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Q&A: NCPR Discusses Summer Bridge Programs with Heather Wathington, David Gardner, and Conchita Hickey
To mark NCPR’s release of an interim report on its random assignment study of developmental summer bridge programs in Texas, CCRC Communications Specialist Georgia West Stacey gathered some of the stakeholders to discuss the findings so far and learn more about how the summer bridge programs work.
Participating were David Gardner, Deputy Commissioner for Academic Planning and Policy and Chief Academic Officer of the Texas Higher Education Coordinating Board; Conchita Hickey, Executive Director of the University College at Texas A&M International University (TAMIU); and NCPR researcher Heather D. Wathington, Assistant Professor of Education at the University of Virginia and lead author of the study.
The interview was edited and condensed for clarity.
||Heather D. Wathington
Georgia: Heather, why did NCPR choose to study summer bridge programs?
Heather: NCPR was formed as a center to rigorously evaluate promising programs for students who are underprepared or lack the basic skills to advance to a college degree. We have looked at learning communities and dual enrollment, but we were also interested in developmental education programs that are trying to accelerate students’ learning before they even come to college. There has been very little research on summer bridge programs, even though they are a standard practice at a lot of colleges and universities.
Georgia: David, there are quite a few of these programs in Texas. What are the state’s goals for the summer bridge programs?
David: The bridge programs are one of the approaches that we anticipate will help accelerate success for students who may not be as prepared for college. What we really want to see is that the moment the students start college in the fall, they’re ready to go—that they may not need developmental education and instead be able to enroll directly into college-level programs and have a greater level of success in these courses.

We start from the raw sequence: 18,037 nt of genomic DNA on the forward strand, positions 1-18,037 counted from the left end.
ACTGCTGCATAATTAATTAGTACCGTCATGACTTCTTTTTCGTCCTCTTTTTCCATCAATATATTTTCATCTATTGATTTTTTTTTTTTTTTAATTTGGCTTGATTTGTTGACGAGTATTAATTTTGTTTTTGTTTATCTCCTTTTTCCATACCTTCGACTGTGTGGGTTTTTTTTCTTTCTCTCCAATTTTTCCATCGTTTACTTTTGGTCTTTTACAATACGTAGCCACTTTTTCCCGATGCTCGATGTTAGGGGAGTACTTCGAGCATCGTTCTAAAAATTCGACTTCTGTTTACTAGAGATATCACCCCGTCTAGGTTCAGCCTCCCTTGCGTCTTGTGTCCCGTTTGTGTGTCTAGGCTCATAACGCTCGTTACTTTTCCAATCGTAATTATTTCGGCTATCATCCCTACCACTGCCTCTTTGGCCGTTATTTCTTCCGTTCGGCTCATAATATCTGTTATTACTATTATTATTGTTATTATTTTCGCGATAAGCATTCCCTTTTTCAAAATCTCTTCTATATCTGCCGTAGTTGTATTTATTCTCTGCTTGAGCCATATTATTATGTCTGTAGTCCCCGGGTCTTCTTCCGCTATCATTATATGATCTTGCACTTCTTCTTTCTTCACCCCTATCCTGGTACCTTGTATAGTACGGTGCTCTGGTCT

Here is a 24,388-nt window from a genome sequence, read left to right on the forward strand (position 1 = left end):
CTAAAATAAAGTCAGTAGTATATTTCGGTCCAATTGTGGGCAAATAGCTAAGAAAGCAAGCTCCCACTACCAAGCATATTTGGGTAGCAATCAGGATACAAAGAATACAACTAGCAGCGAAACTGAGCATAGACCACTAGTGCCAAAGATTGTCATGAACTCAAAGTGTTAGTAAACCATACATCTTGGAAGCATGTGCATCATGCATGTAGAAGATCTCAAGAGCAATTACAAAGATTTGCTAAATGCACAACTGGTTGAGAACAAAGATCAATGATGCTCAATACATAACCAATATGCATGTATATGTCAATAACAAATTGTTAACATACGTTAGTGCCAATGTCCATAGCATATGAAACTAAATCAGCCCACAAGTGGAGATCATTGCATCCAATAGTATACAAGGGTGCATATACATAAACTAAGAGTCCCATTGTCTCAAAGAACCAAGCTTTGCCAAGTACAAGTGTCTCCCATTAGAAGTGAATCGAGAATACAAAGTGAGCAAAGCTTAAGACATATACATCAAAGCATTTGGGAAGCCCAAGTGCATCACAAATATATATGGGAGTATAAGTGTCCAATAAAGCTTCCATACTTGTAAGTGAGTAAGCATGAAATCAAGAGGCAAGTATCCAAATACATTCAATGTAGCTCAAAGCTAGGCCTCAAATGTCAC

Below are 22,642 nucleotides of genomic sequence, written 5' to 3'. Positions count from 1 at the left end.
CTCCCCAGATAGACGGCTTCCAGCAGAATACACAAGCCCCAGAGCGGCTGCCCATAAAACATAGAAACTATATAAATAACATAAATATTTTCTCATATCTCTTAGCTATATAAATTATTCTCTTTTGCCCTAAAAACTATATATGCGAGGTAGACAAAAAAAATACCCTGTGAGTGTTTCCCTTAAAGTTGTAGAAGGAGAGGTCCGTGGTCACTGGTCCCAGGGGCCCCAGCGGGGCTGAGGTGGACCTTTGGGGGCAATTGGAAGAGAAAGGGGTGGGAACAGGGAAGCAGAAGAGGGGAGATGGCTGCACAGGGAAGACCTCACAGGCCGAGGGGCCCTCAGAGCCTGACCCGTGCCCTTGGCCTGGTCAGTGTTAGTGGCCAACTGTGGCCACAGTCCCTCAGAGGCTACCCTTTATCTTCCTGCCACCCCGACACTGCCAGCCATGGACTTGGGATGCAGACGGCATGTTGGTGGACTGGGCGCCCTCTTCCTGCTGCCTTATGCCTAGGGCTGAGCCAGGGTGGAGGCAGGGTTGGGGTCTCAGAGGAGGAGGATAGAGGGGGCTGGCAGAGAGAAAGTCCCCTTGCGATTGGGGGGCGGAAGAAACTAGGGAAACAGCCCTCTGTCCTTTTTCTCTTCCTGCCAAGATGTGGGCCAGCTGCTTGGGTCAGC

Georgia: So you have high hopes. Heather, what are the study’s actual findings?
Heather: Our findings are very preliminary, but they suggest that students in the summer bridge program did have advantages going into their first semester. Program students were not more likely to enroll in college––but they were more likely to attempt and pass college-level math and college-level writing.
David: In looking at these results, I’m wondering if we might want to recommend these programs to the legislature as something we should have in place at all our institutions in the summer, and how we might fund them on an ongoing basis rather than through grants.
I’d also like to sit down with people who ran these programs and get their reactions and recommendations about what they felt worked well.
Georgia: Conchita, you managed the program at TAMIU. What are some of the recommendations you would make?
Conchita: What I would most like to point out is that it was very helpful to have a funding source that required us to try different things. The change from the traditional model (of placing students in separate classes according to their placement scores) was a big turning point for us. We let everyone into one level of math, and I didn’t know what to expect. I remember when we saw our first cohort, I thought: “Oh my goodness! How is this going to work?”